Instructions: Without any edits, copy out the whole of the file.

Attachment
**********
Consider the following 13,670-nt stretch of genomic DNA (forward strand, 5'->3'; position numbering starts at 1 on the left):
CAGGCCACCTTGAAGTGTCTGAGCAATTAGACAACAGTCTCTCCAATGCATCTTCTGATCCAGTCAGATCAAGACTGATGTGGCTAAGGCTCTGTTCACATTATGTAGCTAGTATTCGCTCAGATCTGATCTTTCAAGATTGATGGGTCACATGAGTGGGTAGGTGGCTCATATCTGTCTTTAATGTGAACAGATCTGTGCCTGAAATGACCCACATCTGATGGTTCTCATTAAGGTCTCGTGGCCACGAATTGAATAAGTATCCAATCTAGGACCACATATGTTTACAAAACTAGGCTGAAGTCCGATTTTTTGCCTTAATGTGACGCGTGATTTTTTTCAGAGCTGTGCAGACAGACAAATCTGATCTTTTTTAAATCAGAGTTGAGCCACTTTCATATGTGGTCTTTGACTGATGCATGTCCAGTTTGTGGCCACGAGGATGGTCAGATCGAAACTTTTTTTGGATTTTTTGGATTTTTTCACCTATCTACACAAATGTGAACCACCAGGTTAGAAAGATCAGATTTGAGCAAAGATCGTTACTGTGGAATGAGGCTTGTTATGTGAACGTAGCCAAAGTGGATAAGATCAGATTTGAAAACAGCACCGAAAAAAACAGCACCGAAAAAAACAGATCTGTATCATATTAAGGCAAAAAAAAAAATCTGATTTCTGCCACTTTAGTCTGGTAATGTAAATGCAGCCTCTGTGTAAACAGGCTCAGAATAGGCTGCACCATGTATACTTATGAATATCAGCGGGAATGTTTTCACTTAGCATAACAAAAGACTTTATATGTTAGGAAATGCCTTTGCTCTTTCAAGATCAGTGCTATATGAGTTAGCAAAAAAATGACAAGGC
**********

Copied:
Consider the following 13,670-nt stretch of genomic DNA (forward strand, 5'->3'; position numbering starts at 1 on the left):
CAGGCCACCTTGAAGTGTCTGAGCAATTAGACAACAGTCTCTCCAATGCATCTTCTGATCCAGTCAGATCAAGACTGATGTGGCTAAGGCTCTGTTCACATTATGTAGCTAGTATTCGCTCAGATCTGATCTTTCAAGATTGATGGGTCACATGAGTGGGTAGGTGGCTCATATCTGTCTTTAATGTGAACAGATCTGTGCCTGAAATGACCCACATCTGATGGTTCTCATTAAGGTCTCGTGGCCACGAATTGAATAAGTATCCAATCTAGGACCACATATGTTTACAAAACTAGGCTGAAGTCCGATTTTTTGCCTTAATGTGACGCGTGATTTTTTTCAGAGCTGTGCAGACAGACAAATCTGATCTTTTTTAAATCAGAGTTGAGCCACTTTCATATGTGGTCTTTGACTGATGCATGTCCAGTTTGTGGCCACGAGGATGGTCAGATCGAAACTTTTTTTGGATTTTTTGGATTTTTTCACCTATCTACACAAATGTGAACCACCAGGTTAGAAAGATCAGATTTGAGCAAAGATCGTTACTGTGGAATGAGGCTTGTTATGTGAACGTAGCCAAAGTGGATAAGATCAGATTTGAAAACAGCACCGAAAAAAACAGCACCGAAAAAAACAGATCTGTATCATATTAAGGCAAAAAAAAAAATCTGATTTCTGCCACTTTAGTCTGGTAATGTAAATGCAGCCTCTGTGTAAACAGGCTCAGAATAGGCTGCACCATGTATACTTATGAATATCAGCGGGAATGTTTTCACTTAGCATAACAAAAGACTTTATATGTTAGGAAATGCCTTTGCTCTTTCAAGATCAGTGCTATATGAGTTAGCAAAAAAATGACAAGGC